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The AIDS pandemic in Africa is devastating the continent. The institution of marriage does not appear to be protecting women – in some countries rates of infection among married women are higher than those among unmarried, sexually active women. Recognising that unequal gender relations are a driving force behind the AIDS pandemic, this article explores the position of local evangelical churches in Africa with respect to gender relations and sex, and the implications for HIV and AIDS. Based on desk and field research carried out by the UK-based NGO Tearfund, the findings indicate that these churches were largely silent on the issue of gender and sex, or were reinforcing traditional values which contribute to HIV infection. In a number of countries, the church seems to have failed to provide leadership to young people, especially young women, facing huge pressure to be sexually active. Strategies for responding are outlined. In some heavily affected countries, married women have higher rates of HIV infection than their unmarried, sexually active peers. Kofi Annan, UN Secretary General, World AIDS Day 2004. Adhering to the teachings of the Church, we determined to engage more deeply in challenging cultures and traditions which stifle the humanity of women and deprive them of equal rights. We agreed that our greatest challenge is to nurture and equip our children to protect themselves from HIV, so that we can fulfil the vision of building a generation without AIDS. Pastoral Letter from the Primates of the Anglican Communion, 27 May 2003. All the pastors’ wives had never seen a condom as it is seen as a tool for unfaithful wives. NGO worker, Burkina Faso.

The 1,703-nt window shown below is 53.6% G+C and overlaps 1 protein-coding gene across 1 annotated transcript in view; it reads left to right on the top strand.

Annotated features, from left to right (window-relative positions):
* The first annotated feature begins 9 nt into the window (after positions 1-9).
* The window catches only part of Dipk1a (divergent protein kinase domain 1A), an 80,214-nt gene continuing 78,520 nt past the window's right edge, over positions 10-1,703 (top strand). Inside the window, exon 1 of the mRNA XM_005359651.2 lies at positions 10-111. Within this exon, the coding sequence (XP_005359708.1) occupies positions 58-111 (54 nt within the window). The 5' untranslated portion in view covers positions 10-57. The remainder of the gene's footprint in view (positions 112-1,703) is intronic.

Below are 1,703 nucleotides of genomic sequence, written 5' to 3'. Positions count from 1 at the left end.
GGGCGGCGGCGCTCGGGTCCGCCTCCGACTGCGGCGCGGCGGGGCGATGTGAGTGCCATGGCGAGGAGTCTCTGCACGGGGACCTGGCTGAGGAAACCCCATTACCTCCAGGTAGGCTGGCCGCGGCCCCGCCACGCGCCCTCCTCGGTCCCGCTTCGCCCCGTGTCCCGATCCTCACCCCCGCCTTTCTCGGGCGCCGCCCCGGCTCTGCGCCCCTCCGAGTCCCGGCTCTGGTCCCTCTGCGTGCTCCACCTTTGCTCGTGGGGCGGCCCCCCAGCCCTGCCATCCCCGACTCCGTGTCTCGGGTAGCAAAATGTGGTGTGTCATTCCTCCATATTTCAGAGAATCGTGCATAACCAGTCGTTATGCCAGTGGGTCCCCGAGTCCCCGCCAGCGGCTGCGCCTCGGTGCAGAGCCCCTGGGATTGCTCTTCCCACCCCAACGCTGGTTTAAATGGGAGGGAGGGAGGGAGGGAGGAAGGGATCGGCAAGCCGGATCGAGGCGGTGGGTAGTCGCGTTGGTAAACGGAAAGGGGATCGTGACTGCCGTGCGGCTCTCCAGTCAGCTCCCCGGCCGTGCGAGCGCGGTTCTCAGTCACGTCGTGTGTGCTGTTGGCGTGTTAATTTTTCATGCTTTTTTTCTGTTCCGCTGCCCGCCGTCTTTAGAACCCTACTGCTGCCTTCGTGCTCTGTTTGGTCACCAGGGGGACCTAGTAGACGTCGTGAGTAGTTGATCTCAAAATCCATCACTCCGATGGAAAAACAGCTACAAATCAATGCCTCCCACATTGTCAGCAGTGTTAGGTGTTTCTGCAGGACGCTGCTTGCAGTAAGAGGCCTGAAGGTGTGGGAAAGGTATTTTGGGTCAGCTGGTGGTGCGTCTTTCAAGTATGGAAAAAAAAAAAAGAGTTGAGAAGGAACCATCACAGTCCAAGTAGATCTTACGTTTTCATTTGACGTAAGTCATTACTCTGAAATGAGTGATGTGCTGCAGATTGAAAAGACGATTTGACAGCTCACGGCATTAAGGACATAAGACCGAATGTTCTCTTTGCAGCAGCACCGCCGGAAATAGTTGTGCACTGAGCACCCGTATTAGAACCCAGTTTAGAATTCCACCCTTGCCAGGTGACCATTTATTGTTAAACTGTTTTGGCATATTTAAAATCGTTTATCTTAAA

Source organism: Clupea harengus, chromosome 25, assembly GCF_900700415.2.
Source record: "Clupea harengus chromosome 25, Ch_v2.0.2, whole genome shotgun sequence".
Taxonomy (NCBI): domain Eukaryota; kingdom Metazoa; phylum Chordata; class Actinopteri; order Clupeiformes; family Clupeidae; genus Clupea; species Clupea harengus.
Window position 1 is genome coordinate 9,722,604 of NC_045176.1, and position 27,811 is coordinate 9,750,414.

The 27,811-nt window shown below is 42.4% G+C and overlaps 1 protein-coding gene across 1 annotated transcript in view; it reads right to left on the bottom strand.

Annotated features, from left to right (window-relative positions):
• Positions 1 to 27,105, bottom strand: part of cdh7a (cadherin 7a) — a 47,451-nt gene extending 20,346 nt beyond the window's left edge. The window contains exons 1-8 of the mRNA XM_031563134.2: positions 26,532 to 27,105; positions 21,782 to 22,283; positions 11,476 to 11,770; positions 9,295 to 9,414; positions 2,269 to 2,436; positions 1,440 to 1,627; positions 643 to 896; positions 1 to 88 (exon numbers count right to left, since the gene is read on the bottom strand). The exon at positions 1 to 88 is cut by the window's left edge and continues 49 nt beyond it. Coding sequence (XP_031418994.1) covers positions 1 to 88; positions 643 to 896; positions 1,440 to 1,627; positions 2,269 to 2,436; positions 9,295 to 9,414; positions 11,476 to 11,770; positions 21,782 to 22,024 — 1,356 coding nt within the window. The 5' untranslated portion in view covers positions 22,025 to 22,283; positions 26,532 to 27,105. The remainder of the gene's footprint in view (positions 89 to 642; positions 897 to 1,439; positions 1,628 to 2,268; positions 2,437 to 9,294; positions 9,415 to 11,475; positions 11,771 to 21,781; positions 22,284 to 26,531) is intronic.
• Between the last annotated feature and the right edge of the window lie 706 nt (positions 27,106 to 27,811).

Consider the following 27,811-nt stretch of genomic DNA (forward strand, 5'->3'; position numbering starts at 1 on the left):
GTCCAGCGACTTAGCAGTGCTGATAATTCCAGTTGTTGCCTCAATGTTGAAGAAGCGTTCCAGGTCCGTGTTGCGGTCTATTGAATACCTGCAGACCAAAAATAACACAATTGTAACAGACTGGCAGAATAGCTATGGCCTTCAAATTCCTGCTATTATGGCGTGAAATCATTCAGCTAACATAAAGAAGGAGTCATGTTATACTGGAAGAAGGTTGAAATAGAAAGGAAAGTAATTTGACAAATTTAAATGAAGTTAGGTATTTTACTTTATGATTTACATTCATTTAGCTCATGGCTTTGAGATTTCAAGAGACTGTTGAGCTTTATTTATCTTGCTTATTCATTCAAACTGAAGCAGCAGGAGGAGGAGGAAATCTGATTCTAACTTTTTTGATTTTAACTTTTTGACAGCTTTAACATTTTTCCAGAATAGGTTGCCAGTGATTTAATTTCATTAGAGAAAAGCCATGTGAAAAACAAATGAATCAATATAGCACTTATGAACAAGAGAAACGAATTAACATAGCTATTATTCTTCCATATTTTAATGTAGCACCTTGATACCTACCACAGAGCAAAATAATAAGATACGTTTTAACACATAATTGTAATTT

This article is hosted by our co-publisher Taylor & Francis. For the full table of contents for this and previous issues of this journal, please visit the Gender and Development website.

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10.1080/13552070600980344

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